Warren Buffet's home
Warren Buffett, the Oracle of Omaha, and one of the wealthiest men
on the planet with a net worth of approximately $94 billion,
likes living in his unassuming home in Omaha. 

He bought his home in 1958 for $31,500, which translates to about $250,000 in today’s dollars. Today it’s worth well over $650,000.
Homes for Sale
661 Mount Kemble Ave
Harding, NJ

4BD/2.5 Bath
Property surrounded by national park. Older home with lots of potential.
1722 Kennedy Blvd
Unit 26
Union City, NJ

1BD/1 Bath
Granite & SS appliances
Low HOA fees
7 Williamson Lane
Chester Boro, NJ

4BD/2.5 Bath
1 acre +
Contact us here for more information or to request a showing
of these and/or other properties in your desired area.
Key Factors Affecting Home Affordability Today

Every time there’s a news segment about the housing market, we hear about the affordability challenges buyers are facing today. Those headlines are focused on how much mortgage rates have climbed this year. And while it’s true rates have risen dramatically, it’s important to remember they aren’t the only factor in the affordability equation.
Here are three measures used to establish home affordability...click here to read the full article.
In this issue of "Doug Talks..."

Interior Design Trends from 1920 - current

From the gold glam of the 1920’s, to the pink porcelain of the 1980s bathrooms, interior design has run the full gamut from bold to modest and back again over the last century. Interior design trends have been heavily influenced by current events and economic trends and below are some design details that made these trends unique to their decade.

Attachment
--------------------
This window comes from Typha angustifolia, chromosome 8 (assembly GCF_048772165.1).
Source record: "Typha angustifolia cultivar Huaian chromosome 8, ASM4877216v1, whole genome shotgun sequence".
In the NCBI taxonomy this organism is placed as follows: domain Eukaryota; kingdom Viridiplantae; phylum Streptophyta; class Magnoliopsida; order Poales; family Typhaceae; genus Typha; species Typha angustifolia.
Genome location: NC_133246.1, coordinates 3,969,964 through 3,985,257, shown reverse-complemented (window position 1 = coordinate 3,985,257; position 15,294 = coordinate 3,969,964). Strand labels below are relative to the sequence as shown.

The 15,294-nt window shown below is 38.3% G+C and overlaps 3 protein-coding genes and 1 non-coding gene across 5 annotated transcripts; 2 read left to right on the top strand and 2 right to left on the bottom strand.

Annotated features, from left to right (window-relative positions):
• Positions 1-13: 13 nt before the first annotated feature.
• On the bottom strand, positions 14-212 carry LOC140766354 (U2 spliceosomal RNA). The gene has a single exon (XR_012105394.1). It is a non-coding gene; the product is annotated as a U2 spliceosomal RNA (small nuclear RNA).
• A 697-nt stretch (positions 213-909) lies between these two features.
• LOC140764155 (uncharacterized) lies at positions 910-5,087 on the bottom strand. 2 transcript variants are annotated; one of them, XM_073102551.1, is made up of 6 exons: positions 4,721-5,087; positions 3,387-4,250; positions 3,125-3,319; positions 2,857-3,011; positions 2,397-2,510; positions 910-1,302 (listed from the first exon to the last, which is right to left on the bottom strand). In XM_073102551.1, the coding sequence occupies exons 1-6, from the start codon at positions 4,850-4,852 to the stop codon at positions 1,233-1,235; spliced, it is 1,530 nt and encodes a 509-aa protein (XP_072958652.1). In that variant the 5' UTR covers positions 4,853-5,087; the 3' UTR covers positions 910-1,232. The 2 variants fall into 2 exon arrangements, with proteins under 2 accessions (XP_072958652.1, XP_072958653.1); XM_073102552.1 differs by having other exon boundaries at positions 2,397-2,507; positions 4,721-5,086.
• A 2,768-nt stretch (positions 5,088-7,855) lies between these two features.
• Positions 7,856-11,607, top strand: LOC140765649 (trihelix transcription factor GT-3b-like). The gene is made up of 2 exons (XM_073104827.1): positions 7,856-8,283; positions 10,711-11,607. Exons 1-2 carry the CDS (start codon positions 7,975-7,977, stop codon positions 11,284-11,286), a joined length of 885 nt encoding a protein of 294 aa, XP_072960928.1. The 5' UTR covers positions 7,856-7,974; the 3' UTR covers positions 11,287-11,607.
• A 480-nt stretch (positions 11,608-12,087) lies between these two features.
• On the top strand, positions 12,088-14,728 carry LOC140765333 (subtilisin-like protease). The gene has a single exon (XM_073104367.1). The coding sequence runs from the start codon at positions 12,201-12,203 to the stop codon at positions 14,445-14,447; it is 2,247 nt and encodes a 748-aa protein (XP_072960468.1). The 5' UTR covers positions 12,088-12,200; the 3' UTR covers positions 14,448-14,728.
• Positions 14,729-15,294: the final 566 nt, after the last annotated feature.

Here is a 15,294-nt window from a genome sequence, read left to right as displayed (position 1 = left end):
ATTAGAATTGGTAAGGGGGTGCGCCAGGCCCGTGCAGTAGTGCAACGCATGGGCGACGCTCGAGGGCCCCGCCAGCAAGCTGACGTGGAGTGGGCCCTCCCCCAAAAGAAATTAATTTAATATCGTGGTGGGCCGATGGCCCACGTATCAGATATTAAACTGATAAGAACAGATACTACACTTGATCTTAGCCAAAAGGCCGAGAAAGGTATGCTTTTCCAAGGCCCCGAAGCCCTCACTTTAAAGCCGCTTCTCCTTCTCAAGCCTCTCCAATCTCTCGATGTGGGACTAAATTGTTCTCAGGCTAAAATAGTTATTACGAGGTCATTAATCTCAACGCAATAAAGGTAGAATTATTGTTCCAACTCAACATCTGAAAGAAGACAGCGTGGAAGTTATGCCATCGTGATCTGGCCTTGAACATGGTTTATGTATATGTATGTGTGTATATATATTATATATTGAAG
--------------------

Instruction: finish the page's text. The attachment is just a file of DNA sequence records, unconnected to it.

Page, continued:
1920s: Art Deco
Taking inspiration from the beginning of Hollywood and the silent movie culture, the living room in the 1920s was sophisticated, with a touch of the exotic. Art deco is defined by sharp lines, bold silhouettes, extravagant ornamentation, simple shapes, and geometric patterns as well as the use of bold colors like bright and deep yellows, greens, pinks, reds, and blues that are often paired with chrome, gold, silver, or black accents.
1930s: Modernism
Modernism embraced the practical use of materials, functionality in design, asymmetrical compositions, and structural innovation. Floor plans were open and featured a significant amount of interior light and modern materials. Ribbon windows, reinforced concrete, curtain walls, and steel frames were incorporated into designs.
1940s: American Traditional
All resources went to the ongoing war effort (World War II), which meant an end to nonessential items, and the first half of the decade featured supply shortages and rations. Interior design was a no-nonsense, practical, and functional endeavor. Home floor plans also reflected the practicality and functionality of design. The American traditional style with its focus on the use of basic colors and a simple floral design to tie the room together with ruffled fabrics, and matching curtains & bedspreads.
1950s: Midcentury Modern
Midcentury modern (MCM) homes featured large windows to create a connection between the interior of the home and the natural world just beyond it. Interior design features included vibrant colors, clean lines, a combination of synthetic and natural materials, and organic and geometric shapes.
1960s: Psychedelics